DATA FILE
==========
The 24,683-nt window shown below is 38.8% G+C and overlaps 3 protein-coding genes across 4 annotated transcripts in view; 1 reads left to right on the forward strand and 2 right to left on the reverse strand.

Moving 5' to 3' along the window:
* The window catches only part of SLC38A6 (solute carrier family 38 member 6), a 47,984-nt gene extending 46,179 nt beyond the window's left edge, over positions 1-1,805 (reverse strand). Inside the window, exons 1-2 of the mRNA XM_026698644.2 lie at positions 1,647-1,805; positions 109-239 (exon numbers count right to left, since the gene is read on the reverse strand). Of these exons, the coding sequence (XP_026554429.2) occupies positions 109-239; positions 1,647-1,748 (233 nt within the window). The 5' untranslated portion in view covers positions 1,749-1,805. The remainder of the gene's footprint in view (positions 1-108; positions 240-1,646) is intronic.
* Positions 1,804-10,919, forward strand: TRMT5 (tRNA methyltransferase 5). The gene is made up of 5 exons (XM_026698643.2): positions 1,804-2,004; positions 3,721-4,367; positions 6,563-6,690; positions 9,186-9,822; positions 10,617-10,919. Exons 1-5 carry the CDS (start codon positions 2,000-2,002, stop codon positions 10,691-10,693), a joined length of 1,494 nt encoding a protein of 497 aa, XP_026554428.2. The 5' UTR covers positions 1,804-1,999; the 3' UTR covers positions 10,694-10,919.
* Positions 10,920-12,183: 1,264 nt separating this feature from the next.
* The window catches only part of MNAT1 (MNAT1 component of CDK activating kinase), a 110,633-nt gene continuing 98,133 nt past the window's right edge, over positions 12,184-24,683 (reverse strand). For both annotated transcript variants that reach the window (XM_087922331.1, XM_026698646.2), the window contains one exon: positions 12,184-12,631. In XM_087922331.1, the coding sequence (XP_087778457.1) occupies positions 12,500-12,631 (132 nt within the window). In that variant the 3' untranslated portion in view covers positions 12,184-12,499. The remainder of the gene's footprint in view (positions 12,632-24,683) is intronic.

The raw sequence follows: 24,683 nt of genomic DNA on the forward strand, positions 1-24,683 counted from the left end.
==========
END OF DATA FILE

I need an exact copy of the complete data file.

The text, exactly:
The 24,683-nt window shown below is 38.8% G+C and overlaps 3 protein-coding genes across 4 annotated transcripts in view; 1 reads left to right on the forward strand and 2 right to left on the reverse strand.

Moving 5' to 3' along the window:
* The window catches only part of SLC38A6 (solute carrier family 38 member 6), a 47,984-nt gene extending 46,179 nt beyond the window's left edge, over positions 1-1,805 (reverse strand). Inside the window, exons 1-2 of the mRNA XM_026698644.2 lie at positions 1,647-1,805; positions 109-239 (exon numbers count right to left, since the gene is read on the reverse strand). Of these exons, the coding sequence (XP_026554429.2) occupies positions 109-239; positions 1,647-1,748 (233 nt within the window). The 5' untranslated portion in view covers positions 1,749-1,805. The remainder of the gene's footprint in view (positions 1-108; positions 240-1,646) is intronic.
* Positions 1,804-10,919, forward strand: TRMT5 (tRNA methyltransferase 5). The gene is made up of 5 exons (XM_026698643.2): positions 1,804-2,004; positions 3,721-4,367; positions 6,563-6,690; positions 9,186-9,822; positions 10,617-10,919. Exons 1-5 carry the CDS (start codon positions 2,000-2,002, stop codon positions 10,691-10,693), a joined length of 1,494 nt encoding a protein of 497 aa, XP_026554428.2. The 5' UTR covers positions 1,804-1,999; the 3' UTR covers positions 10,694-10,919.
* Positions 10,920-12,183: 1,264 nt separating this feature from the next.
* The window catches only part of MNAT1 (MNAT1 component of CDK activating kinase), a 110,633-nt gene continuing 98,133 nt past the window's right edge, over positions 12,184-24,683 (reverse strand). For both annotated transcript variants that reach the window (XM_087922331.1, XM_026698646.2), the window contains one exon: positions 12,184-12,631. In XM_087922331.1, the coding sequence (XP_087778457.1) occupies positions 12,500-12,631 (132 nt within the window). In that variant the 3' untranslated portion in view covers positions 12,184-12,499. The remainder of the gene's footprint in view (positions 12,632-24,683) is intronic.

The raw sequence follows: 24,683 nt of genomic DNA on the forward strand, positions 1-24,683 counted from the left end.